Investors might be eager to close the books on 2022, but before you do, take some time to make sure your portfolio is ready for the new year.
This year, your December financial checklist comes with a twist. Many market participants expect a recession in 2023, as policy makers continue to raise interest rates to cool the economy and tame inflation. As you review your finances, make sure you’re positioned to weather the storm. The good news? “We don’t think 2023 will be like 2008,” says Beth Handwerker, an estate and financial planner at James Investment in Beavercreek, Ohio. But even if the downturn isn’t deep, it still pays to prepare, she adds.
Here are some considerations for your year-end financial checklist:
Increase your 401(k) contributions
For 2023, the Internal Revenue Service has raised the limit for 401(k) contributions to $22,500, up from $20,500. Plan participants age 50 and older are allowed an extra $7,500 in catch-up contributions, up from $6,500 this year.
These increases are the biggest in at least 25 years; to take advantage of them, make sure to review your paycheck deductions. (Contributions are typically calculated as a percentage of pay, so if you got a raise recently, you may already be contributing more than you were before the pay bump.) Most companies will automatically stop your contributions before they exceed the annual limit, which would result in penalties. Still, it’s a good idea to double-check that with your human-resources representative if you’re planning to contribute the maximum.
Another item to check if you’re planning to max out your contributions is how your company structures its 401(k) match, says Matt Fleming, wealth advisor executive at Vanguard Personal Advisor Services. Sometimes, the company match will stop when you stop contributing to your plan, instead of offering a “true up” payment to make you whole at the end of the year. In that case, if you max out your contributions before year end, you’ll miss out on some of your match. To avoid this, lower your contribution rate so you don’t max out your contributions until the end of the year.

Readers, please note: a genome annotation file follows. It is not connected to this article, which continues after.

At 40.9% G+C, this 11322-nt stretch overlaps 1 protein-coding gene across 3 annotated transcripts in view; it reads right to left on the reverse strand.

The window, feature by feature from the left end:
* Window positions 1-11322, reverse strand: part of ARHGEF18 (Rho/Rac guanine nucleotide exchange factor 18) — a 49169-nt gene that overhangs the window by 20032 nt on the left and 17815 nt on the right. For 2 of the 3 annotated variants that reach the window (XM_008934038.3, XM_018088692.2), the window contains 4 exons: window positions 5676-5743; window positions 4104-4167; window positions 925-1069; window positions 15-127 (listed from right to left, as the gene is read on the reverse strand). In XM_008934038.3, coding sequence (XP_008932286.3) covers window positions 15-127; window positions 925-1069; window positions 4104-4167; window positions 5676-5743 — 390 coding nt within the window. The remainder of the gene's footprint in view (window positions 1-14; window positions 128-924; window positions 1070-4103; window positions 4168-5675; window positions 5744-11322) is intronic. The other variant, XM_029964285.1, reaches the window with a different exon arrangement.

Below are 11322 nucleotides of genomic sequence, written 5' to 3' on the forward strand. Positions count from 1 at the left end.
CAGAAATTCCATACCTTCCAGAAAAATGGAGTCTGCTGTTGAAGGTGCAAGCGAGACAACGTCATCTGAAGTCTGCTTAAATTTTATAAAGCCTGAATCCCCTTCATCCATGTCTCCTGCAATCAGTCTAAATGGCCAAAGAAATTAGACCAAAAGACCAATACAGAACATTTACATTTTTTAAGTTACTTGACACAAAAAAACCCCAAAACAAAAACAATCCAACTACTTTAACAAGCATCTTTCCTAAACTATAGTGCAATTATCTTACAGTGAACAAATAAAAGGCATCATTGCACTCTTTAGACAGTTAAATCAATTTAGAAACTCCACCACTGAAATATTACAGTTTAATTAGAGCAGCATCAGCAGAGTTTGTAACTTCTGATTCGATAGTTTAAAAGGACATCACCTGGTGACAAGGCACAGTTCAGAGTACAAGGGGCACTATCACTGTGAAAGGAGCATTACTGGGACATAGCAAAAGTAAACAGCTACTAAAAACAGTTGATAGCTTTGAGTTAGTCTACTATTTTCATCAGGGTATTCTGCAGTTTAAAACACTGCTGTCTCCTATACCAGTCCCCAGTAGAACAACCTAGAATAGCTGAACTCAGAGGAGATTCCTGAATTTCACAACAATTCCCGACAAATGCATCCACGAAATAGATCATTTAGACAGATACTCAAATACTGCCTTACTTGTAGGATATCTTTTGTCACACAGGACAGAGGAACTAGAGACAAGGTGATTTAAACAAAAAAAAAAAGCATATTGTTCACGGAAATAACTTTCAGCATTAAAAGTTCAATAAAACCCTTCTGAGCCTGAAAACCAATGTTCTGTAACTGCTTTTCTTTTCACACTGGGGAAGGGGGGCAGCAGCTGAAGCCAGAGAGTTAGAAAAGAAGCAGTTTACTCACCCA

Pad your cash cushion
Financial experts generally recommend that you keep from three to six months’ worth of living expenses in a liquid savings account. (Retirees should hold more cash, up to two years’ worth of portfolio withdrawals.) Since the economy is on shaky ground, aim for the higher end of this range, especially if you work at a company or in an industry that could be vulnerable to a slowdown. But any amount of savings helps. A cash cushion can help you avoid taking on credit-card debt or tapping your retirement account in the event of a job loss or other unexpected expense.
High-yield savings accounts are a good option for your emergency cash, and today you can find some that offer more than 3%. “Recessions come and recessions go,” said Rob Williams, managing director of financial planning and wealth management at Charles Schwab. As long as you have a lengthy investing time horizon and some liquid cash set aside, then you can stick to your plan whether the recession comes or not.
Look into rebalancing
Rebalancing involves tweaking your portfolio to get it back to your target allocation. Say you aim for a portfolio that’s 60% stock and 40% bonds. If you do nothing all year as stocks go on a tear, like they did in 2021, then you’ll wind up with a higher allocation to stocks by year end. You should sell your winners (appreciated stock) and use the proceeds to buy more losers to get your mix back on track.
This past year was different, of course. Both stocks and bonds performed poorly, so there are no clear winners and losers. But it still pays to look at your asset allocation. While stocks were down about 20% for the year, they’re still up over the past five years. “The surprising thing for many people is they’re still stock-heavy,” says Christine Benz, director of personal finance at Morningstar.
If that’s the case for you, it’s a good time to buy bonds. “Typically in a recession, high-quality bonds do great,” Handwerker says. For example, in the financial crisis of 2008, Treasury bonds stood out as a bright spot. Stick to shorter-term, high-quality bonds, she advises. High-yield, or junk, bonds perform more like stocks and should be avoided heading into a recession.
If you’re age 73 or above, don’t forget to take your required minimum distribution from your retirement account by the end of the year. It’s the government’s way of finally getting its hands on its share of your retirement savings that has grown tax-deferred for decades. The penalty for inaction is steep: If the full amount isn’t distributed by Dec. 31, you’ll be subject to paying the IRS 25% of the amount not withdrawn, on top of the ordinary income taxes you’ll owe (the penalty may drop to 10% if the oversight is correctly quickly). Most brokerage firms offer the option to automate your RMDs so you don’t have to remember to take them.
Those who are philanthropically inclined can consider making a qualified charitable distribution, which is a donation made directly from your retirement account to an eligible charity that can satisfy your tax requirement.
You’re eligible to start making qualified charitable distributions at age 70½, even though RMDs start at 72. Says Vanguard’s Fleming: “It’s never too early to start thinking about IRA distributions.”
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